Morning Read: Florida Congressman Compares District Budget Autonomy to Teens Wanting More Independence

A Florida congressman ticked off District officials Thursday when he compared the city’s push for budget autonomy to teenagers wanting more independence.

"When my kids were young -- teenagers -- they wanted budget autonomy, too," Rep. John Mica, R-Fla., said on WTTG-TV. "You allow them to go their own way. When they get out of line, according to the Constitution, the Congress has the right to step in."

Mayor Vincent Gray’s office wasn’t having it, and quipped back with this response: (via the Washington Examiner)

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"To compare the District to children is both absurd and arrogant," said Pedro Ribeiro, Mayor Vincent Gray's spokesman. "Last time I checked, children don't have a $6 billion local budget."

The good news for D.C. is that there doesn’t appear to be any plan in Congress to derail a charter amendment that would grant the District more budget autonomy. Voters overwhelmingly approved Tuesday to put this referendum on the ballot.

Via the Washington Times:

If Congress seeks to block the measure -- which allows the city to spend its own local tax dollars without congressional approval and to set its own fiscal calendar -- legislators would have to pass their own resolution of disapproval in both the House and the Senate and have the bill signed by the president, who in the past has expressed his support for budget autonomy.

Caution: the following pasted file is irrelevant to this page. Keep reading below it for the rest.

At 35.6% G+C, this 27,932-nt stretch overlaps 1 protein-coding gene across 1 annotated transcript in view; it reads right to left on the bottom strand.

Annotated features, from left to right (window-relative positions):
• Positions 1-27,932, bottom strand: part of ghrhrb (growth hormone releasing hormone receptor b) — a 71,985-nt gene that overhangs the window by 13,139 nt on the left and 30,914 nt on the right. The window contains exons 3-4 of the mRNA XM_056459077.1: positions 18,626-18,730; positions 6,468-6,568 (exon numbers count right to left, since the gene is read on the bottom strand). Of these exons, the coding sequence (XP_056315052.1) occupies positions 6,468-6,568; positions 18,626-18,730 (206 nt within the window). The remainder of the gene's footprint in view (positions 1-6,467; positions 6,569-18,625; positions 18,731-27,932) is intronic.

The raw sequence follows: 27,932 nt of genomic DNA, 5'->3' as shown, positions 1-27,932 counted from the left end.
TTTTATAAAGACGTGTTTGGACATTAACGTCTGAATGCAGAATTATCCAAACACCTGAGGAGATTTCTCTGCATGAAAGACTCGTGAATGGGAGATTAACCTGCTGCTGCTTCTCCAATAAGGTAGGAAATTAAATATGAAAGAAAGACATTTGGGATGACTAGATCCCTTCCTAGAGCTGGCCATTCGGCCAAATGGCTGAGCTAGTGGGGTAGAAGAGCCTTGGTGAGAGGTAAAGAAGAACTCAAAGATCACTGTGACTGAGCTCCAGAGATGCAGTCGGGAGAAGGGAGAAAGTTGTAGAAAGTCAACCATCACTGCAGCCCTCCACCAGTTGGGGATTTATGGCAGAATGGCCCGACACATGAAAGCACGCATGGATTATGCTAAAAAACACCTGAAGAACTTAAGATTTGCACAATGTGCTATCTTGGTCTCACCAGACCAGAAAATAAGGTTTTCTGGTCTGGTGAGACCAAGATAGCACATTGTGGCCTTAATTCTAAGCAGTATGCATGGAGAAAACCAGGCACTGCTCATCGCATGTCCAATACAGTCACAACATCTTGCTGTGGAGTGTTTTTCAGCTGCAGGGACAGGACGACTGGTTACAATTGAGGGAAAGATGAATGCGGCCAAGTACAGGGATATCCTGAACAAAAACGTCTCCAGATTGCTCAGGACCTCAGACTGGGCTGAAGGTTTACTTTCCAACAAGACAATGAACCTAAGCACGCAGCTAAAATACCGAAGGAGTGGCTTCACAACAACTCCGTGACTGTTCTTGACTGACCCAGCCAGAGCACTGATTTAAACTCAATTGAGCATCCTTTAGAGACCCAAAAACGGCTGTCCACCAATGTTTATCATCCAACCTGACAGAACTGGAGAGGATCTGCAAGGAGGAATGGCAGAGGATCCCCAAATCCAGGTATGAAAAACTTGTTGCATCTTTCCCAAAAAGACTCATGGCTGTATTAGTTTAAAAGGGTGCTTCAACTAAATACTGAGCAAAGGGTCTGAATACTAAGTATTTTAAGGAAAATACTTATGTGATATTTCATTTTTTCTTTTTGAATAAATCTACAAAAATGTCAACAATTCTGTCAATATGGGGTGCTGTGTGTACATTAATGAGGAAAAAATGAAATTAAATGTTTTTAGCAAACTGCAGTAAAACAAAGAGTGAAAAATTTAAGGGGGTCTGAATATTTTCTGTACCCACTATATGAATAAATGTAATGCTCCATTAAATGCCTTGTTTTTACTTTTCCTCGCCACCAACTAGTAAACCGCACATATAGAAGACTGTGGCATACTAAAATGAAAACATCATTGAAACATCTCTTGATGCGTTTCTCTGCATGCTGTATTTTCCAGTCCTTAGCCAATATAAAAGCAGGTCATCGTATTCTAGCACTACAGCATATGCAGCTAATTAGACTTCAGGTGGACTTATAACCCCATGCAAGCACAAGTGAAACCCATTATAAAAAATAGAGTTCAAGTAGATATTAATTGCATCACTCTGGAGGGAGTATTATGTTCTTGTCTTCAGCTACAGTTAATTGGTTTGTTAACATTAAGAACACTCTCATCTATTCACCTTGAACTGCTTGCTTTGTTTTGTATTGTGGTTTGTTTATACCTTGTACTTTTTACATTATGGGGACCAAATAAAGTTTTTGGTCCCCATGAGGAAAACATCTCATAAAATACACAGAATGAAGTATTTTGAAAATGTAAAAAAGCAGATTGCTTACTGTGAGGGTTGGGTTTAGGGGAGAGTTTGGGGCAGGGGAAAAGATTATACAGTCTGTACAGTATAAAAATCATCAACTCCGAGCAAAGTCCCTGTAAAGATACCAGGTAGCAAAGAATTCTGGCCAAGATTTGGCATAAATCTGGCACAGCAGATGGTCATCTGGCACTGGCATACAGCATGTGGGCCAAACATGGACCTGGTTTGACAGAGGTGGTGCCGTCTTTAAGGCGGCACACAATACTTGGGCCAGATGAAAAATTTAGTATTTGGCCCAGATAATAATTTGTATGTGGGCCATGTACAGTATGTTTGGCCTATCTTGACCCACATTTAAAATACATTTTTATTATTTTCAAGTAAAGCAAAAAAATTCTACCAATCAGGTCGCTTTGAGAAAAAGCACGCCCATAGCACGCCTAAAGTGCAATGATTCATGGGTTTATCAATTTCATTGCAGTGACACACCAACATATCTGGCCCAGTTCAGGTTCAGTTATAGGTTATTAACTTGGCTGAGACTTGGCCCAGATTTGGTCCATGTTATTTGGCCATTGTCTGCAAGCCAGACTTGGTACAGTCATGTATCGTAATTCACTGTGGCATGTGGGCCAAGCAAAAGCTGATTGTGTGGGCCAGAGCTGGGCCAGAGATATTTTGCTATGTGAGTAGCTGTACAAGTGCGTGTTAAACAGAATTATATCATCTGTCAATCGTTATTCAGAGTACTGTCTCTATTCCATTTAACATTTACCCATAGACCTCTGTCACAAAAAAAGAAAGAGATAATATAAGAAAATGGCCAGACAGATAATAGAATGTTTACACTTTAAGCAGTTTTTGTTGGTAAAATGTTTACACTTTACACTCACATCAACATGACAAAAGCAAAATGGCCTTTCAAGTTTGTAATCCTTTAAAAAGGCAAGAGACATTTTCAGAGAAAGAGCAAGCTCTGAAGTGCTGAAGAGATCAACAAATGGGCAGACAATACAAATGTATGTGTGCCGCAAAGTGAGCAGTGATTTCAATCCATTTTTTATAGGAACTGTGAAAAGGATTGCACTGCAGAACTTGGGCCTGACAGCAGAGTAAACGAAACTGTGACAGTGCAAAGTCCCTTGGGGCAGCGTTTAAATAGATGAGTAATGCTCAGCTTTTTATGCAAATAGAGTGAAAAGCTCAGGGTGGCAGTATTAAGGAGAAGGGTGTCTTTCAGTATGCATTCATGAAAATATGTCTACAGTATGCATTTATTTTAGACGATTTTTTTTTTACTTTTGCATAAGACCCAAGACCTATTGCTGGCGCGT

“We’re hopeful that Congress will uphold the District voters’ desire to have budget autonomy,” said Pedro Ribeiro, spokesman for D.C. Mayor Vincent C. Gray.


* Metro approved its $2.7 billion budget this week with no fare hikes. (Washington Post)

* Gray says he is developing a plan to shield the city’s hospitals, doctors and other medical providers from the financial pain caused by the collapse of D.C. Chartered Health Plan Inc. (Washington Business Journal)

* Paul Zukerberg, who finished fifth in the District’s special election this week, says he’s considering another run for office next year. (Washington Post)

* There may be a connection between Gov. Martin O’Malley’s presidential ambitions and lower health insurance premiums for Maryland residents. (Washington Business Journal)

* O’Malley is expected to sign the death penalty repeal into law May 2, making Maryland the 18th state to outlaw the punishment. (Capital Gazette)

* Virginia Attorney General Ken Cuccinelli will launch the first TV ad of the commonwealth's gubernatorial campaign with an ad airing statewide Monday. (Washington Post)

* Cuccinelli's opponent, Terry McAuliffe, says if he’s elected governor he’ll ban gifts of $100 or more to a governor or his family. He says he’d accomplish this first through an executive order, and then try to get the General Assembly to change the law so it applies to legislatures as well. (Virginian-Pilot)

* A breakdown of the District’s metro map along socioeconomic lines. (Washington City Paper)

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